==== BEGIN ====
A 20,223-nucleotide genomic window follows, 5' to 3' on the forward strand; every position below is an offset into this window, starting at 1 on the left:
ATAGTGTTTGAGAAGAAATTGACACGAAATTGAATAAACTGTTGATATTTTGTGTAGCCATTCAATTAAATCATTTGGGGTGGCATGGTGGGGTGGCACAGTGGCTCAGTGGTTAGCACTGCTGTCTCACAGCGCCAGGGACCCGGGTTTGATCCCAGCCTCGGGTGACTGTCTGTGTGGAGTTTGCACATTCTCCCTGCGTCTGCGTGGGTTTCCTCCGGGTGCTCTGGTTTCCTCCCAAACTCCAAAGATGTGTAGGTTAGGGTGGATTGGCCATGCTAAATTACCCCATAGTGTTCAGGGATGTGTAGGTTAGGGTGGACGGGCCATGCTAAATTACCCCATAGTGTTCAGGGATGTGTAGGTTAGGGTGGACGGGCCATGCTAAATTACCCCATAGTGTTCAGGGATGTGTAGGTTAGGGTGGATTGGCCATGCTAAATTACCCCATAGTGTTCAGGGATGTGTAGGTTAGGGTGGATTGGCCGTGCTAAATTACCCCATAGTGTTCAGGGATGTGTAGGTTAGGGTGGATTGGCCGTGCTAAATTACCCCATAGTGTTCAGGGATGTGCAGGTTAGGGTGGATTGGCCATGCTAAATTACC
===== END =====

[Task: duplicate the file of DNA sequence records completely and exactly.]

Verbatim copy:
A 20,223-nucleotide genomic window follows, 5' to 3' on the forward strand; every position below is an offset into this window, starting at 1 on the left:
ATAGTGTTTGAGAAGAAATTGACACGAAATTGAATAAACTGTTGATATTTTGTGTAGCCATTCAATTAAATCATTTGGGGTGGCATGGTGGGGTGGCACAGTGGCTCAGTGGTTAGCACTGCTGTCTCACAGCGCCAGGGACCCGGGTTTGATCCCAGCCTCGGGTGACTGTCTGTGTGGAGTTTGCACATTCTCCCTGCGTCTGCGTGGGTTTCCTCCGGGTGCTCTGGTTTCCTCCCAAACTCCAAAGATGTGTAGGTTAGGGTGGATTGGCCATGCTAAATTACCCCATAGTGTTCAGGGATGTGTAGGTTAGGGTGGACGGGCCATGCTAAATTACCCCATAGTGTTCAGGGATGTGTAGGTTAGGGTGGACGGGCCATGCTAAATTACCCCATAGTGTTCAGGGATGTGTAGGTTAGGGTGGATTGGCCATGCTAAATTACCCCATAGTGTTCAGGGATGTGTAGGTTAGGGTGGATTGGCCGTGCTAAATTACCCCATAGTGTTCAGGGATGTGTAGGTTAGGGTGGATTGGCCGTGCTAAATTACCCCATAGTGTTCAGGGATGTGCAGGTTAGGGTGGATTGGCCATGCTAAATTACC